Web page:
One of the two hon. Gentlemen who spoke against this Bill was, I understand, a coalowner. If I had not known it before, I should have known it after his first few sentences. He used the same arguments that were used 50 years ago. The other hon. Gentleman who supported the Amendment was an eminent member of a coal distributors' association. When I listened to those two hon. Gentlemen, I was a bit confused, because I found out from what the hon. Member for South Bristol (Sir B. Rees) said, that the coalowners were not getting any money out of the coal trade, and, as a matter of fact, were losing money. The hon. Member for Sunderland (Mr. L. Thompson), in the debate the other night, made it pretty plain that with the coal distributors it was a labour of love. As for the royalty owners, they are paying all they get in royalties to the Chancellor of the Exchequer in taxation. Indeed, one would like to know whether the coal industry is a trade or a charity organisation. If it is thought that the miners will believe anything that is said, let me tell the House that you cannot kid them by things like that. The miner is educated now, and understands thoroughly the economics of his own industry. It is, therefore, no use trying to tell him that all these people are so benevolent in their desire to benefit the miners.

The hon. and gallant Member for Barnard Castle said that the 1912 Act was passed because of an emergency. What was the emergency? It was a strike. Surely my hon. and gallant Friend does not want us to have another emergency like that? We do not want it. We are trying to find a pathway of peace. The Prime Minister, three weeks ago, gave expression to an appeal, to which I listened with attention and appreciation. We are trying to find a way to peace in the coal trade. Let this House state definitely what wages the miners ought to have. What does the Bill state? There has been a lot said about it, and a lot by people who understand little about it. The Bill asks this House to say to what they think the minimum value of the miner is. If the House thinks the value in the Bill is too high for the miners, they will vote against it; but I would point out that the wage asked for is not a living wage.

In conclusion, I can assure my hon. Friends on the opposite side of the House that this Bill is not put forward for political propaganda. [HON. MEMBERS: "Oh!"] I mean to say I have been in it, and hon. Members opposite have not. I was one of the sub-committee that had to formulate some proposals. I have gone through the Executive Committee of the Miners' Federation with this Bill. I have gone through a conference, and I have gone before the miners themselves. We have got the view of the miners. They have said that this Bill falls far short of meeting their demands. If we were out for real political purposes, there was no reason why we might not have put forward a higher minimum than is in this Bill. But we have set what we have in the Bill, believing there was a reasonable chance of this House realising the importance of the miners so far as our national wealth is concerned, and of being prepared to give the miners a fairly reasonable standard of life.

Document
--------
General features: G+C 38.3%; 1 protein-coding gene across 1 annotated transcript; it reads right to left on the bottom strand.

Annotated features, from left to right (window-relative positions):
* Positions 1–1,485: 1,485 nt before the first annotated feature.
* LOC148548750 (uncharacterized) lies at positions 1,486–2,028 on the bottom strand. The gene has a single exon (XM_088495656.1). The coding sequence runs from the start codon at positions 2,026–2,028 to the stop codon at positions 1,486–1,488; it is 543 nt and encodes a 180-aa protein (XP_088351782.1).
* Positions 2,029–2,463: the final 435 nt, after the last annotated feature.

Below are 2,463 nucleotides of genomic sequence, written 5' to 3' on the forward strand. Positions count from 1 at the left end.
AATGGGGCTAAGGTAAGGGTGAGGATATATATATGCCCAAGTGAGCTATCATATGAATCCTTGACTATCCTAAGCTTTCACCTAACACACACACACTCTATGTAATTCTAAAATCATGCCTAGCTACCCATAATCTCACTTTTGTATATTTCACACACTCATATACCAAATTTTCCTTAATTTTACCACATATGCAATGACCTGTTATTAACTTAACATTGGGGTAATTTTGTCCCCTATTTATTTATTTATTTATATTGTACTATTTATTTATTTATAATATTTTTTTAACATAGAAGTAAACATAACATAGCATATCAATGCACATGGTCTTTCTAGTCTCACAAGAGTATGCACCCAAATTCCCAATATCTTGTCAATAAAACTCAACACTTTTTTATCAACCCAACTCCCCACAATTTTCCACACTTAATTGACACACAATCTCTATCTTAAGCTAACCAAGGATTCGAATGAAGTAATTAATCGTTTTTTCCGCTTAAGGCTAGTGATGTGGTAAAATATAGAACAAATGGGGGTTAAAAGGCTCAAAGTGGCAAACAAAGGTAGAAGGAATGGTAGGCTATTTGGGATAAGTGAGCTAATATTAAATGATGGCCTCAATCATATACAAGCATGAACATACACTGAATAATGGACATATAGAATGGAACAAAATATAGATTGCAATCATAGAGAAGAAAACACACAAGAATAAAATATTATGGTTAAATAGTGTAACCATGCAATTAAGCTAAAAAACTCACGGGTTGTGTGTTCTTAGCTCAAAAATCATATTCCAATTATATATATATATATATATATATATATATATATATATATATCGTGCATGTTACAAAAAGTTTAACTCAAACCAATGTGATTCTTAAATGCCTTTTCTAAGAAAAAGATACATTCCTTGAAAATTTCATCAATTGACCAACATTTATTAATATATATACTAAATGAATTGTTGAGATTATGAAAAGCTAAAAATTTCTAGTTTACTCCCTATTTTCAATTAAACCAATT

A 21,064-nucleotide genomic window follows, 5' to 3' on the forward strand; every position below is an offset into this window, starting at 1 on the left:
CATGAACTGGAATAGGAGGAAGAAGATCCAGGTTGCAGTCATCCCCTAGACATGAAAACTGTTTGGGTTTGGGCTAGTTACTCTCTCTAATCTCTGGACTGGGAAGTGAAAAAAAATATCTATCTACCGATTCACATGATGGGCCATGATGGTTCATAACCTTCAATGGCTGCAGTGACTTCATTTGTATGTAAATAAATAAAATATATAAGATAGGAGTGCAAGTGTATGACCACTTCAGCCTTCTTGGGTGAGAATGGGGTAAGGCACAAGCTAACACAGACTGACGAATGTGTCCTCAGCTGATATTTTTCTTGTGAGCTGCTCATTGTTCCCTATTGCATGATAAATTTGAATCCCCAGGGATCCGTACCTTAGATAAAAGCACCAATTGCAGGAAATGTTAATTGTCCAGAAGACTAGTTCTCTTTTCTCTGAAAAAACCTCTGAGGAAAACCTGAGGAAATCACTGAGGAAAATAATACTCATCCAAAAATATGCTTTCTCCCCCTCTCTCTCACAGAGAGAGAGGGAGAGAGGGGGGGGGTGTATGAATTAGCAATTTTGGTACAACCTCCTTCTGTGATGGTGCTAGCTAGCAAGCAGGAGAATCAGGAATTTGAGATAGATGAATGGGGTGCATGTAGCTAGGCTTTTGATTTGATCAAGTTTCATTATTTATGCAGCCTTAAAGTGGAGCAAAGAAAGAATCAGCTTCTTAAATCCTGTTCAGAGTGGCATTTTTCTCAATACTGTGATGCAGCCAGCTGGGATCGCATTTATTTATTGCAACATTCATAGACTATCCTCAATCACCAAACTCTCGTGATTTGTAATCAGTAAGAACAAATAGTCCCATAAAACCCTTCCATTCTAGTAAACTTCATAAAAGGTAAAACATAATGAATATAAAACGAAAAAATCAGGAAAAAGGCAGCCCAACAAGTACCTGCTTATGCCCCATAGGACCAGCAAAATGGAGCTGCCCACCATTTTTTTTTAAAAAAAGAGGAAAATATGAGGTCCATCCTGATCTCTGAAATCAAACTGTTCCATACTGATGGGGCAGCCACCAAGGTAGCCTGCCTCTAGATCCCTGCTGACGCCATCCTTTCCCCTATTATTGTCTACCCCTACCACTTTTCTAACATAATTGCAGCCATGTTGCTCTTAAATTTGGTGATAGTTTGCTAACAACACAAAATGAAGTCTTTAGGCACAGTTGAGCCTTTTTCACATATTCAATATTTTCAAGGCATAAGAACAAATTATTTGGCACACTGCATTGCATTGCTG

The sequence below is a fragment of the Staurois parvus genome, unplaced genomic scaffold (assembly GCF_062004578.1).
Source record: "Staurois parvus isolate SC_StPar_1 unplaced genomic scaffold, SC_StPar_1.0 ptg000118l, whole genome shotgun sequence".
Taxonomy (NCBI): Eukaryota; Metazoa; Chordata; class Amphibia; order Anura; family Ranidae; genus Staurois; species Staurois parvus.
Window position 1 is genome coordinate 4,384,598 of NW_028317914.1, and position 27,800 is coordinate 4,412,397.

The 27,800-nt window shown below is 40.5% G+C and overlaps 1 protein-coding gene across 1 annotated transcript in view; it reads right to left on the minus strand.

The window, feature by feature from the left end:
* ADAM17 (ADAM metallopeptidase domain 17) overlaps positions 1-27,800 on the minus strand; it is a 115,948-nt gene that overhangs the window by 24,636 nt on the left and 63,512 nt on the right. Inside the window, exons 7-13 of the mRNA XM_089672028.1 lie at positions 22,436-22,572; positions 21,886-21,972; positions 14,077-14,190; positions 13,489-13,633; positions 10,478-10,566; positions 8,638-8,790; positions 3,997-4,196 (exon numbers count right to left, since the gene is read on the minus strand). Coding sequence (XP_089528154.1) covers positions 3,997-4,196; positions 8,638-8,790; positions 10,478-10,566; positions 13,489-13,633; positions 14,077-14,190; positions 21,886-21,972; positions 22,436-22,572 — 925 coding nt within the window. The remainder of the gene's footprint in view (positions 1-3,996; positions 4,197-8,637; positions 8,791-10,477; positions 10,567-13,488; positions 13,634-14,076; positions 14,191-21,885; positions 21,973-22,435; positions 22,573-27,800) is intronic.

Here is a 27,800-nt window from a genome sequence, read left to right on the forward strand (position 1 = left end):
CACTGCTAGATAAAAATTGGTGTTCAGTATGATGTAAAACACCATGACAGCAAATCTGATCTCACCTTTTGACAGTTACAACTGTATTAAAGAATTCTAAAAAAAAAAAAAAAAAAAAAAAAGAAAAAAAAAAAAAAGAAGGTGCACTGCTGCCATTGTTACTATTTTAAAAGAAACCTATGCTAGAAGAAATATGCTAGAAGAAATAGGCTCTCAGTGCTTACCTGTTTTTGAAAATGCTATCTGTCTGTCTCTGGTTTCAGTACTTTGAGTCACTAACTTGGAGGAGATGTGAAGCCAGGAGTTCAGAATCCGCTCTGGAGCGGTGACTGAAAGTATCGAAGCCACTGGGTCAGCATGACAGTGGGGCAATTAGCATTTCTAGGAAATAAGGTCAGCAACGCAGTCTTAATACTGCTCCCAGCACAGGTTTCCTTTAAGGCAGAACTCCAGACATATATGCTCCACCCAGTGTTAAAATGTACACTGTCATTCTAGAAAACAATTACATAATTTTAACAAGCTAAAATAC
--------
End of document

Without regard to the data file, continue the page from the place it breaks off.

Talk about the miners being discontented! Can it be wondered at? Hon. Members in this Debate have been talking about five and five-and-a-half days per week. There are a large number of miners in this country to-day who are not averaging four days per week. When these men take home their four days' wages at 7s. 6d. or 7s. 7d. per shift, one can well understand how it is that they and their wives should be discontented. They are discontented, and they will remain discontented until this House does something to remove that discontent. When we take industrial action we are told that we are trying to strangle the nation. When we take Parliamentary action we are told that Parliament has no right to interfere with the wages of the miners. Will hon. Members tell us what action we ought to take '? No, Mr. Speaker, this House has got to face its responsibility. If hon. Members vote down this Bill to-day we shall, inside and outside this House, agitate—if you like to call it so—all the time until we have made it possible for our people to have a full chance to live a fair standard of life. I want to suggest that every Member to-day who votes against this Bill is expressing by his vote that he thinks that the miners are of much less value than the figures we have given. [HON. MEMBERS: "No" and "Yes"] Therefore, the miners will be justified in saying: "We came to the House of Commons and asked for bread. Instead of bread they gave us a stone."

Question put, "That the words proposed to be left out stand part of the Question."

The House divided: Ayes, 143; Noes, 208.